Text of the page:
Marketers today have an ever-expanding number of digital marketing tools providing countless metrics to manage and make sense of. However, at the end of the day, we cannot be distracted from the metric that matters most — if and how digital marketing is driving revenue. Clicks, engagement and automation mean nothing if they are not aligned with the revenue needs and goals of the institution. Aligning all of our efforts with their contribution to these goals is our top priority for 2020.
6. Reaching the Next Generation of Prospects
In 2020, we’re planning for the new decade. Our prospects are evolving, and we are challenged to prioritize digital channels across multiple generations of audiences. Where can we reach the next generation of prospects? Are we prepared and resourced to support any new marketing technology?
Dan Day, Assistant Vice President for Communications at Princeton University, shares:
We’re always trying to stay ahead of the curve — or at least keep pace — with the shifting social media choices our key audiences value and use. For example, in reaching prospective undergraduate students today, we look mainly to Instagram and still rely a bit on Snapchat. But what about the tweens and early teens who will be applying to colleges and universities in the next two to four years? Where will we find them, and what types of messaging will resonate with them? Drawing from what research we can find, we’re forming a small group of campus communicators to start thinking ahead on how we’ll connect with potential members of the Classes of 2025 and beyond.
Katie Stripling, Executive Director of University Marketing and Communication at Samford University, shares a similar priority:
One specific area of focus for us at Samford is social. In recent years we have placed significant emphasis on strengthening our social presence on Instagram, Facebook and Twitter and using these channels more intentionally. We’ve seen success with these and will continue to be strategic in our efforts; however, in 2020 we will be shifting our focus slightly. As we continue to grow our graduate programs, we will be placing a renewed emphasis on LinkedIn as a tool to not only engage with our alumni, but also a means for reaching potential graduate students.
7. Data and Privacy Transparency in Higher Ed Digital Marketing
The last few years were big for increased awareness of data accuracy and privacy in digital marketing, from GDPR going into effect to Facebook facing scrutiny in the public arena. Fifty-one percent of marketing teams say they’re more mindful about balancing personalization and privacy than they were sevearl years ago, according to Salesforce.
Bill Campbell, Vice President of Marketing & Communications at Chatham University, shares:
Last year ended with increasing concerns about data privacy, ad fraud, and the accuracy of digital advertising metrics being reported by Facebook, Google, and others. This year, digital marketers need to hold these platforms to higher standards of transparency, ask hard questions about the results being generated, and shift resources from throwing dollars at leads to building a transparent, authentic, and student-centric digital experience from the website to the campus visit.
8. Using Analytics to Inform Digital Storytelling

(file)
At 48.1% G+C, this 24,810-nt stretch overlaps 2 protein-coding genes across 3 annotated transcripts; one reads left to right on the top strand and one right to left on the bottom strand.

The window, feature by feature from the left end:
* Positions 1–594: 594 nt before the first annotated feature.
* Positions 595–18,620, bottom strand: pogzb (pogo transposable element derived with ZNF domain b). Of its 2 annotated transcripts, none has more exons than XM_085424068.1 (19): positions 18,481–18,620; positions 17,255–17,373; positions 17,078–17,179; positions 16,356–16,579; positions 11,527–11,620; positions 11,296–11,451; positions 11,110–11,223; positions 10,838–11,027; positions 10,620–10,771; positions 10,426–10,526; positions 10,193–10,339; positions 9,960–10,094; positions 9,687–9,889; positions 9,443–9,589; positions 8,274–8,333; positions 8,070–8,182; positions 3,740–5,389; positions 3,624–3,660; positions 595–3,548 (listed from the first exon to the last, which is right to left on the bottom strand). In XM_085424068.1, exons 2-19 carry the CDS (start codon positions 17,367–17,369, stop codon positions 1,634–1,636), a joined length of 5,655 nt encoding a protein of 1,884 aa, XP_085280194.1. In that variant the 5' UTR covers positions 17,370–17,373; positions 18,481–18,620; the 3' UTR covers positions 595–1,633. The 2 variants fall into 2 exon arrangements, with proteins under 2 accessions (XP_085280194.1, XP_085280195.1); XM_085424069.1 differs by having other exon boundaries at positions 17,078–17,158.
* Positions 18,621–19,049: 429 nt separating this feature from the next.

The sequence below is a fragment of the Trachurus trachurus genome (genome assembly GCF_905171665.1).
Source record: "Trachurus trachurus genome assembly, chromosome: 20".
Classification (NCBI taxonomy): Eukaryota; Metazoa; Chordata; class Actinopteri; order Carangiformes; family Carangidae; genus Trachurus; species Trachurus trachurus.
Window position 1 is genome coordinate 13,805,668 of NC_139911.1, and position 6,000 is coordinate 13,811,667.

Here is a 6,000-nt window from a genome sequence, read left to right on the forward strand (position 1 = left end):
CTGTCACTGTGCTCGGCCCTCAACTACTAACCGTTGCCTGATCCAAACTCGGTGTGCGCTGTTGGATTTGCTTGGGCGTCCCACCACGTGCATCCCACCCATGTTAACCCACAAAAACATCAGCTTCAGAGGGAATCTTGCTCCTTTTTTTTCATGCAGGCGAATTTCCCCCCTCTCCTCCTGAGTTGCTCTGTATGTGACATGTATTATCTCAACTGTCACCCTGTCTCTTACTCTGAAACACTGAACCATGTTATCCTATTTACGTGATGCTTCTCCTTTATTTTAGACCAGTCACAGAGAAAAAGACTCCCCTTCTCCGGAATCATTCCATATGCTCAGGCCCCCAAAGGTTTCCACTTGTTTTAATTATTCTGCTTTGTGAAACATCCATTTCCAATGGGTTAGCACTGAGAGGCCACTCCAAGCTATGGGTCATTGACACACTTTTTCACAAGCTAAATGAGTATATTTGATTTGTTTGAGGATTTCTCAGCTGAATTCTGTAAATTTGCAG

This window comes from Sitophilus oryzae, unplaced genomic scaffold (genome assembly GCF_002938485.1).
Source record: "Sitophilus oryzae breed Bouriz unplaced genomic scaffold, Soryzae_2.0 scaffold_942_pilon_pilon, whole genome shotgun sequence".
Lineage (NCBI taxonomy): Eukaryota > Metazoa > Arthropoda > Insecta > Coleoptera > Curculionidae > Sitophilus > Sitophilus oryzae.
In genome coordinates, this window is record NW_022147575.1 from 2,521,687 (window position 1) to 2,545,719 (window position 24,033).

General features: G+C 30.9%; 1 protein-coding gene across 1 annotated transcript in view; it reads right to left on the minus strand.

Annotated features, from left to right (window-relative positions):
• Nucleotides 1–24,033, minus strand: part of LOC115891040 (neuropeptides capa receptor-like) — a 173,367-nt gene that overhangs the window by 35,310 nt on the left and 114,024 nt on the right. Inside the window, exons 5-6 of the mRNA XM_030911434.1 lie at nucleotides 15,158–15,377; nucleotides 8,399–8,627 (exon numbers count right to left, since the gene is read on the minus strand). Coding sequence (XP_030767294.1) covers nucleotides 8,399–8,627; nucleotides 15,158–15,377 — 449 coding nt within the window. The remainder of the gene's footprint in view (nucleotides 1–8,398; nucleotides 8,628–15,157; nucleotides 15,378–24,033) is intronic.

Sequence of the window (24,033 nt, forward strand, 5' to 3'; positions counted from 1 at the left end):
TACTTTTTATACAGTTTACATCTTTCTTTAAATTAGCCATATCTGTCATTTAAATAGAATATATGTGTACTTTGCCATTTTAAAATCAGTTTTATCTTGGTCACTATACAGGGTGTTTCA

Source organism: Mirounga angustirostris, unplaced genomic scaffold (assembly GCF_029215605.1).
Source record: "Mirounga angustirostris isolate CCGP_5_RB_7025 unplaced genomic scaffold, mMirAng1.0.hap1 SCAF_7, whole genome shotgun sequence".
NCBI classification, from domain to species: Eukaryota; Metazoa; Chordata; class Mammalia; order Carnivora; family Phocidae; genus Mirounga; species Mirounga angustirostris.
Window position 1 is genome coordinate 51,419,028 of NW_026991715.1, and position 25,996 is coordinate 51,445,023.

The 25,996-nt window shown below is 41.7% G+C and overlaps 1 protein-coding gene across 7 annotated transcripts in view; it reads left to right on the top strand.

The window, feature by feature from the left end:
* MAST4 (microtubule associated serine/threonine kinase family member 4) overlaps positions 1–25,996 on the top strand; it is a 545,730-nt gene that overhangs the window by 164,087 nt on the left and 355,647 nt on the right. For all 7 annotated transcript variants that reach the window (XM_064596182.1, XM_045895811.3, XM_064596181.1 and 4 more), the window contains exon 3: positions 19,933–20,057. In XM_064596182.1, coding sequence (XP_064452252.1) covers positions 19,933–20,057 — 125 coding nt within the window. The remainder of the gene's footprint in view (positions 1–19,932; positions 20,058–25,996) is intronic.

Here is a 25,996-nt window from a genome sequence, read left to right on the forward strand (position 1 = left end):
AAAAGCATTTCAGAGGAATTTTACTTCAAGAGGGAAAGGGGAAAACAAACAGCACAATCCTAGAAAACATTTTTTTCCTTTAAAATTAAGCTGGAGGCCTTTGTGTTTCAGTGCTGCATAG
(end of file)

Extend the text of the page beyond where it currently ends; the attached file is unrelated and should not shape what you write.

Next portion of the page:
Web analytics is only effective if you review the data regularly to monitor performance, identify trends, notice red flags, and use the data to make decisions. In 2020, we will see universities investing resources into evaluating website performance against marketing and business objectives. Using data to understand the effectiveness of content — what is helpful, what is popular, what content has low usage or value — analyzing user patterns and trends over time and evaluating cross-platform data (social, email) to gain a holistic sense of user behavior and engagement based on sources of traffic.
Lynne Mello, Associate Vice President Marketing at Roger Williams University, shares:
One of our top priorities this year is taking our digital content to the next level based on what we are seeing in our web performance analytics. If we know that majors & minors are consistently the top visited pages, are we leveraging the depth of our programs and explaining our unique approach to the best of our ability? Are we intentionally helping guide visitors to deeper information on related programs and student outcomes? Once we make these content updates we plan to track key metrics in web analytics to see if the updates drive more engagement.
Another priority for our team is to establish regular share-outs of web performance information that is easily understood and highly visual in format. Keeping our campus partners in touch with our website traffic and performance helps remind everyone that our websites are one of our most important marketing and branding tools.
9. Defining a Realistic Marketing Mix
The number of digital channels to support — paid, earned, and owned media opportunities — already stretches marketers thin. With marketers being asked to do more with less (and keep budgets efficient), this year will challenge marketers to be realistic and mindful about the full portfolio of marketing initiatives — with a new concerted effort to invest for the long-term. It’s not just about an always-on digital advertising strategy. Instead, it’s being thoughtful and asking important questions, like “how should digital advertising support program launches?” “How can we invest in long-term efforts to decrease advertising over time?” And “how can we ensure that all of our efforts are consistent, integrated, measurable, and aligned with our most important objectives?”
Katie Stripling, Executive Director of University Marketing and Communication at Samford University, shares:
Digital marketing will play a bigger role than ever before in our marketing mix this year. At the core of everything we do is a commitment to ensuring a seamless and consistent experience as prospective students engage with Samford through our website, social media channels, email comm flows, and even traditional print.
Updated February 10, 2020